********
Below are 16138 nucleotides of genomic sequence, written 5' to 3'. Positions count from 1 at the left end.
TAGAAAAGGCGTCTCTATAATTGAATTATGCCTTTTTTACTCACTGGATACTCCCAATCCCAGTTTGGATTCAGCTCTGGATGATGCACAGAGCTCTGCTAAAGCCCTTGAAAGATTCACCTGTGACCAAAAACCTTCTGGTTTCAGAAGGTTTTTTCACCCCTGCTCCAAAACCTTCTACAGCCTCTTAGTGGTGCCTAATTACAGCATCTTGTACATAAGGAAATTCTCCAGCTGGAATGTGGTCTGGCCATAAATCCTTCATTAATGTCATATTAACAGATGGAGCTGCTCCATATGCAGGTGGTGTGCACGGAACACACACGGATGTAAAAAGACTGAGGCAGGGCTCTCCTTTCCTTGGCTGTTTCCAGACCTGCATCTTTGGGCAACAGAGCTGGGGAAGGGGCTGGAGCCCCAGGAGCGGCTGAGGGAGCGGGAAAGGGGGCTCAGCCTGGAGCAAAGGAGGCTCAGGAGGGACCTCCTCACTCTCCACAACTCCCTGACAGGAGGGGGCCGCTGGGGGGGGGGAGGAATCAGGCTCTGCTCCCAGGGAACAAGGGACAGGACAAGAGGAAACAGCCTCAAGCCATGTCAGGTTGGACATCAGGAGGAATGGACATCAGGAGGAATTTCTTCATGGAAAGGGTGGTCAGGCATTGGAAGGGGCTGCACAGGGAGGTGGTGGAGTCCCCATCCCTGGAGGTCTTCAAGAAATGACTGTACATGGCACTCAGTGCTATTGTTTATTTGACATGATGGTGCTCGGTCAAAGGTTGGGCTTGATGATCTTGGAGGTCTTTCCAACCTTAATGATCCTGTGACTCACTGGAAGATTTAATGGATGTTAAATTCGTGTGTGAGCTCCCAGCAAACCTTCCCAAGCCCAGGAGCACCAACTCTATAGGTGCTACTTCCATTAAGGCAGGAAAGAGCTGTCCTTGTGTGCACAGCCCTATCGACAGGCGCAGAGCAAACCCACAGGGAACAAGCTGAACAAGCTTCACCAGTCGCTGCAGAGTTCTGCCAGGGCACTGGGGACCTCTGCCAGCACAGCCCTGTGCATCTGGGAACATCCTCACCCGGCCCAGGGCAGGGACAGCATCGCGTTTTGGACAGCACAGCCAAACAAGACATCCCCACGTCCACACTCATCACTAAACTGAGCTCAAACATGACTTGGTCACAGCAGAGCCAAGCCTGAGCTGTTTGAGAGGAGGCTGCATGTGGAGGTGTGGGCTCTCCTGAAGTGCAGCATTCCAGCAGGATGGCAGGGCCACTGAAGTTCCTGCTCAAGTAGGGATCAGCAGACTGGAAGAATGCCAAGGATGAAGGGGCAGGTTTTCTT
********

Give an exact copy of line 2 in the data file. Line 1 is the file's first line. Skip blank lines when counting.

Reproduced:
TAGAAAAGGCGTCTCTATAATTGAATTATGCCTTTTTTACTCACTGGATACTCCCAATCCCAGTTTGGATTCAGCTCTGGATGATGCACAGAGCTCTGCTAAAGCCCTTGAAAGATTCACCTGTGACCAAAAACCTTCTGGTTTCAGAAGGTTTTTTCACCCCTGCTCCAAAACCTTCTACAGCCTCTTAGTGGTGCCTAATTACAGCATCTTGTACATAAGGAAATTCTCCAGCTGGAATGTGGTCTGGCCATAAATCCTTCATTAATGTCATATTAACAGATGGAGCTGCTCCATATGCAGGTGGTGTGCACGGAACACACACGGATGTAAAAAGACTGAGGCAGGGCTCTCCTTTCCTTGGCTGTTTCCAGACCTGCATCTTTGGGCAACAGAGCTGGGGAAGGGGCTGGAGCCCCAGGAGCGGCTGAGGGAGCGGGAAAGGGGGCTCAGCCTGGAGCAAAGGAGGCTCAGGAGGGACCTCCTCACTCTCCACAACTCCCTGACAGGAGGGGGCCGCTGGGGGGGGGGAGGAATCAGGCTCTGCTCCCAGGGAACAAGGGACAGGACAAGAGGAAACAGCCTCAAGCCATGTCAGGTTGGACATCAGGAGGAATGGACATCAGGAGGAATTTCTTCATGGAAAGGGTGGTCAGGCATTGGAAGGGGCTGCACAGGGAGGTGGTGGAGTCCCCATCCCTGGAGGTCTTCAAGAAATGACTGTACATGGCACTCAGTGCTATTGTTTATTTGACATGATGGTGCTCGGTCAAAGGTTGGGCTTGATGATCTTGGAGGTCTTTCCAACCTTAATGATCCTGTGACTCACTGGAAGATTTAATGGATGTTAAATTCGTGTGTGAGCTCCCAGCAAACCTTCCCAAGCCCAGGAGCACCAACTCTATAGGTGCTACTTCCATTAAGGCAGGAAAGAGCTGTCCTTGTGTGCACAGCCCTATCGACAGGCGCAGAGCAAACCCACAGGGAACAAGCTGAACAAGCTTCACCAGTCGCTGCAGAGTTCTGCCAGGGCACTGGGGACCTCTGCCAGCACAGCCCTGTGCATCTGGGAACATCCTCACCCGGCCCAGGGCAGGGACAGCATCGCGTTTTGGACAGCACAGCCAAACAAGACATCCCCACGTCCACACTCATCACTAAACTGAGCTCAAACATGACTTGGTCACAGCAGAGCCAAGCCTGAGCTGTTTGAGAGGAGGCTGCATGTGGAGGTGTGGGCTCTCCTGAAGTGCAGCATTCCAGCAGGATGGCAGGGCCACTGAAGTTCCTGCTCAAGTAGGGATCAGCAGACTGGAAGAATGCCAAGGATGAAGGGGCAGGTTTTCTT